SAVED: David Bryant with wife Wendy, son Aydn and daughter Jade home at Whyalla.
SAVED: David Bryant with wife Wendy, son Aydn and daughter Jade home at Whyalla. Mikayla Haupt

Bundy nurses save man from air-borne tomato death

"I OWE them my life."

It was a whirlwind flight for Whyalla man David Bryant, who nearly lost his life on a Virgin flight last week.

Travelling on the same flight were two Bundaberg nurses, a mother and son, who sprang into action when Mr Bryant had a severe allergic reaction to tomatoes.

"The big problem is that I'm allergic to airborne tomato particles," Mr Bryant told the NewsMail.

"We had told the airline, but there was nothing in the manifest about it and it wasn't even anything I ate."

A Virgin Australia spokeswoman said passengers who alerted the airline about an allergy were advised to fly at their own risk.

"While we do our best to accommodate individual passenger requests, we cannot guarantee a particular food item won't be present on a flight," she said.

Mr Bryant said he can't remember much of what happened but could remember feeling like he was under water, which was one of the nurses, Donna, pouring water over his face to cool him off and the big red beard of the other nurse, Shaun.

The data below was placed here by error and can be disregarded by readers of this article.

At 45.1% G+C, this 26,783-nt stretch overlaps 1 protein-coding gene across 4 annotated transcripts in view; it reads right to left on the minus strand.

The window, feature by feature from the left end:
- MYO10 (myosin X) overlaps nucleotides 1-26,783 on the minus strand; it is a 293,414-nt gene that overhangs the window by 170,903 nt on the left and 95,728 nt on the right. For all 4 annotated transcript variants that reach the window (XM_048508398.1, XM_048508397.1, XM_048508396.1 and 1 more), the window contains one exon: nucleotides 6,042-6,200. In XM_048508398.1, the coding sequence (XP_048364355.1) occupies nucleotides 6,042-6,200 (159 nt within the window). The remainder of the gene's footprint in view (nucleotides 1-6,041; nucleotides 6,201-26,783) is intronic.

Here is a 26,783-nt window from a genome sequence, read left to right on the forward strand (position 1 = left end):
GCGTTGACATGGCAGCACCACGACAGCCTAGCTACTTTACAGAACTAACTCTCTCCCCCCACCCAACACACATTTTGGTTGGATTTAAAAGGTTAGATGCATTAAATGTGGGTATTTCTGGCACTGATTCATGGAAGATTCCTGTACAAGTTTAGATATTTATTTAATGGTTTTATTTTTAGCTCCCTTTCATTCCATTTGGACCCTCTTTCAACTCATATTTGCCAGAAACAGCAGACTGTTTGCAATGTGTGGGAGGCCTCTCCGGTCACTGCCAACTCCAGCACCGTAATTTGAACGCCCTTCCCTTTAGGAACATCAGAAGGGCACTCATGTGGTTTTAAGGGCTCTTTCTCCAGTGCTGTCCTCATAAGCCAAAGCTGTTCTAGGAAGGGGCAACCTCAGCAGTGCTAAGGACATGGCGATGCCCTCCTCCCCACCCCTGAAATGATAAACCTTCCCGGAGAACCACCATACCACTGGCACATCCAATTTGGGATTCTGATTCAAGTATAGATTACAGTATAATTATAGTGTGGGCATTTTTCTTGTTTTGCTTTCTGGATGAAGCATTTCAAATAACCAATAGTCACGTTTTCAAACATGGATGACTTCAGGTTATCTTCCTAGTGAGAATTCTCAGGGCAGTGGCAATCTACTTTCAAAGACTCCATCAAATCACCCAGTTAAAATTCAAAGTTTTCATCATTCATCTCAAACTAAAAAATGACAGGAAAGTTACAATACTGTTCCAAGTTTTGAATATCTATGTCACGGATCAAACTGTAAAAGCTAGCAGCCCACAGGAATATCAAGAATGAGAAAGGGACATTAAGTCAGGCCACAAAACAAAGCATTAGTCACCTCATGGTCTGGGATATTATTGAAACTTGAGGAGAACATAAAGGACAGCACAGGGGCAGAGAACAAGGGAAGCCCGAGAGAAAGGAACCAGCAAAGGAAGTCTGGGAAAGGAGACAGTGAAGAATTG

"I knew I was having a reaction because my lips started tingling (and) I had a hot flush - I can only describe it like someone had poured hot water all over me," he said.

"I took my tablets, that didn't work and then my wife hit me with an Epipen and then again after 10 to 15 minutes but it didn't do anything.

"It was terrifying, particularly for my wife and son - no one should have to see their father die from a tomato."

The Virgin spokesperson said cabin crew were trained to respond to in-flight medical emergencies and all Virgin planes were equipped with medical equipment.

Mr Bryant said he doubts he will ever board a "flying coffin" ever again.

"We were approached by registered nurse Donna and her son, an ICU nurse, they took me out of my seat and to the back of the plane," he said.

"They had a defibrillator, bag and tube - they thought my heart was going to stop.

"Thankfully they knew what they were doing.

Mr Bryant said the Bundy duo were helped by an Adelaide police officer and a Canadian paramedic, Erin, on board.

Within three hours of being rushed to Royal Adelaide Hospital, Mr Bryant said he felt fine.

Despite the ordeal taking place on the plane, hr said the airline had done nothing.

"We rang them while in the carpark and we were on the phone for 45 minutes and got nowhere - they kept saying that they had nothing to do with it and it was my fault," he said.

"Donna said it was one of the most severe cases of anaphylactic shock she'd ever seen.

"They haven't done a thing and it's been almost a week - if they don't give me a call, my lawyer will be giving them a call."

Mr Bryant said when Donna called him yesterday morning, he wanted to jump through the phone and give her a big hug.

"I am so thankful that complete strangers jumped to my assistance," he said.

Like true heroes, the Bundy nurses said they had more than enough publicity and speaking with Mr Bryant was lovely.

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